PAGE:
Moral relativism will destroy this society. There is such a thing as right and wrong. Just because there are a group of people who don’t believe a certain action is wrong doesn’t mean that action is suddenly not a moral absolute anymore. Just because a large amount of people want to be pedophiles, that doesn’t mean that it is an acceptable lifestyle, or that its “value” should even be up for debate. (before you think I am being extreme, this is currently a movement happening right now to make pedophilia simply a mental disorder, nothing more. Google it.)

Just because there is a huge number of the population that partakes in pornography and lives by it day to day, that doesn’t mean it is helpful to society and should be promoted, or even considered.

I am not intolerant because I believe murder is absolutely wrong and sinful and I do not accept it at all.

The sentence that really baffled me was this one: “Religious people are not being intolerant by expecting other people to abide by moral standards they believe to be commandments from God.” How is it okay for people of one religious group to hold everyone outside of that group to the same standards that they believe to be true? Should Orthodox Jews expect other people to keep kosher kitchens? Should devout Muslims expect others to keep the five pillars of Islam, including reciting the Muslim profession of faith, five daily prayers, paying alms, fasting during Ramadan, and making a pilgrimage to Mecca?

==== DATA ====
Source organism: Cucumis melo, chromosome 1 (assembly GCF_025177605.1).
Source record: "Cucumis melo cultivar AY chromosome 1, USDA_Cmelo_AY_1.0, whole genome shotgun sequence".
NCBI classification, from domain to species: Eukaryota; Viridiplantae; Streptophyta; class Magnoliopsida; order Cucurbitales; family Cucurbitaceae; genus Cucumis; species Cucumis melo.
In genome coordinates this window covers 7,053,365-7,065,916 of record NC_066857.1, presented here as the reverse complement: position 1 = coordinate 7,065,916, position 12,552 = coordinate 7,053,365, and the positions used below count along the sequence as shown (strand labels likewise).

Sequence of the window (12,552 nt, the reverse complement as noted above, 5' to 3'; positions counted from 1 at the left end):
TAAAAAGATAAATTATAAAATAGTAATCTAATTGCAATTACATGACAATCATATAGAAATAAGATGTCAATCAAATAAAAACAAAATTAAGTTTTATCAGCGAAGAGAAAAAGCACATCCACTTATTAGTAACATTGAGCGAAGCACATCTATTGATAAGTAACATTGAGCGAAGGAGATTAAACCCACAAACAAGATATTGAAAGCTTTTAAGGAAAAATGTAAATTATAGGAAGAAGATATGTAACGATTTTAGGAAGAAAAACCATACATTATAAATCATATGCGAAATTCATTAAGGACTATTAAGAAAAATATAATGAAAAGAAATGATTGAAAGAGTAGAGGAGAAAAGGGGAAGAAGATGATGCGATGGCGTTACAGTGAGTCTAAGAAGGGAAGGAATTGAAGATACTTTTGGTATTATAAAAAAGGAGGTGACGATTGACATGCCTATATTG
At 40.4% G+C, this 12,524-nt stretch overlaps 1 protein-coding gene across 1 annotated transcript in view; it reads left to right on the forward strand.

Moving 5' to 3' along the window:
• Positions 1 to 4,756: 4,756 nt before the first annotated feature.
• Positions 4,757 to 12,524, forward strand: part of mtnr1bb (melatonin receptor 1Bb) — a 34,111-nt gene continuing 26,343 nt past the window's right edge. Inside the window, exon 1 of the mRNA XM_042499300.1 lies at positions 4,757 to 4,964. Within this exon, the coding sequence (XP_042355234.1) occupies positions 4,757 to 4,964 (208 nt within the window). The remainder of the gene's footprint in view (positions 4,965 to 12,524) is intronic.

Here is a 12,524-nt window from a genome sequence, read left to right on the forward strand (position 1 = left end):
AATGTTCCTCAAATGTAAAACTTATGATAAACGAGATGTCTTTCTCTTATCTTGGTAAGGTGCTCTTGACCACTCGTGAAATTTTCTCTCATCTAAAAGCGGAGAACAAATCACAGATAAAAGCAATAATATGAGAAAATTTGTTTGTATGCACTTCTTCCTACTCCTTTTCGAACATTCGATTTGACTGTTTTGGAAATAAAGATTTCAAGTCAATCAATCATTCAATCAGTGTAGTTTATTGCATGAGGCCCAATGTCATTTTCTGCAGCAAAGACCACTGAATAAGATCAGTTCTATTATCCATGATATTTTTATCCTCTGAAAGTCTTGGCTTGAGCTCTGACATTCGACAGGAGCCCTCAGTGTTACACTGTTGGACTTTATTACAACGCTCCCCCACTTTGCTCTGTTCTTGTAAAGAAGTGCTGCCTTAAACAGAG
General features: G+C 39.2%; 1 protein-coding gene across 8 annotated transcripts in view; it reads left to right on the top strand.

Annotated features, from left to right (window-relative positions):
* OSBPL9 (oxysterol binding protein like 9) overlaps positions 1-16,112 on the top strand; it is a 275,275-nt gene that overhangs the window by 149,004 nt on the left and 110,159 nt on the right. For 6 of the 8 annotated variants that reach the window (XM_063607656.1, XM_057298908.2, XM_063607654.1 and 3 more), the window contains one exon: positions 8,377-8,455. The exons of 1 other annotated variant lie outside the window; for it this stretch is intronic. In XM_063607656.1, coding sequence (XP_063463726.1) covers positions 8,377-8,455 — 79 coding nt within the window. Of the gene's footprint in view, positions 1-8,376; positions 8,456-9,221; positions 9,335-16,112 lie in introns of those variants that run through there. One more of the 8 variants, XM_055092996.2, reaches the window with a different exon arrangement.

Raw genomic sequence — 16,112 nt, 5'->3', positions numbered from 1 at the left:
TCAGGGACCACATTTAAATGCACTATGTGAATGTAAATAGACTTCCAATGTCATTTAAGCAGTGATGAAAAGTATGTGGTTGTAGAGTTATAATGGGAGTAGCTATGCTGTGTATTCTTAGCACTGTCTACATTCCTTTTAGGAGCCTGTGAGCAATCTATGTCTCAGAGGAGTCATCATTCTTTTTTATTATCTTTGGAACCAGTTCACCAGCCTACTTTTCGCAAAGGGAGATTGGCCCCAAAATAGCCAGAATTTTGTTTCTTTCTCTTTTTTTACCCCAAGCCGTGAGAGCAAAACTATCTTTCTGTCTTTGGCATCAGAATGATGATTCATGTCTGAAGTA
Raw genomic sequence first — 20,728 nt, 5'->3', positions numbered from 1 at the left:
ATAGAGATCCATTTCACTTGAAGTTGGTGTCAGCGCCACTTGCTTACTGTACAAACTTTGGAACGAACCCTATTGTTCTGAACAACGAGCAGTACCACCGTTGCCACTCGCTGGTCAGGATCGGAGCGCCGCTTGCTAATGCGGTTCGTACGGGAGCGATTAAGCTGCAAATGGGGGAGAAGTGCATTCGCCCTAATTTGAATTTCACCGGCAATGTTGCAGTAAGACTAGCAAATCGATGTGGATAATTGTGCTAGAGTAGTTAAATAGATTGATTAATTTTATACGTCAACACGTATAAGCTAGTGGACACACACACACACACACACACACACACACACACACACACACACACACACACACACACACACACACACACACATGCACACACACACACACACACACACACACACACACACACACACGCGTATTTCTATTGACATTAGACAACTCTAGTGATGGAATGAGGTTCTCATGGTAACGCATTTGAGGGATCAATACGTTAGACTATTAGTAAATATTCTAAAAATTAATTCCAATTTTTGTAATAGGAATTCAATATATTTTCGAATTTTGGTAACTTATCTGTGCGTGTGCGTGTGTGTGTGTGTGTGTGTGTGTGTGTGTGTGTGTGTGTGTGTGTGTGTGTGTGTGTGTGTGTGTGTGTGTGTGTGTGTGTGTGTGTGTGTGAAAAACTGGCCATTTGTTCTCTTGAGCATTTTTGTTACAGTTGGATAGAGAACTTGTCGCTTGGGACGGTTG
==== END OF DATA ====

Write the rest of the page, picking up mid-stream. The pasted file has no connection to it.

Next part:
I replied with a parable.

Once upon a time there was a small group of people who believed in plural marriage. It was something they truly believed in, one which they believed was revealed to them by God. They practiced it independently and apart from the rest of the country in which they lived. Their practice infringed on no one. They believed in the right to worship God according to the dictates of their own conscience, and allowed all people the same privilege. There were many others in the country that disagreed with those polygamous beliefs and practices because it was contrary to their own values and moral absolutes, and sought to ban it, outlaw it, and even went so far as to throw its practitioners in prison, and confiscate all their property for insisting steadfastly upon it. They certainly did not agree to make it legal.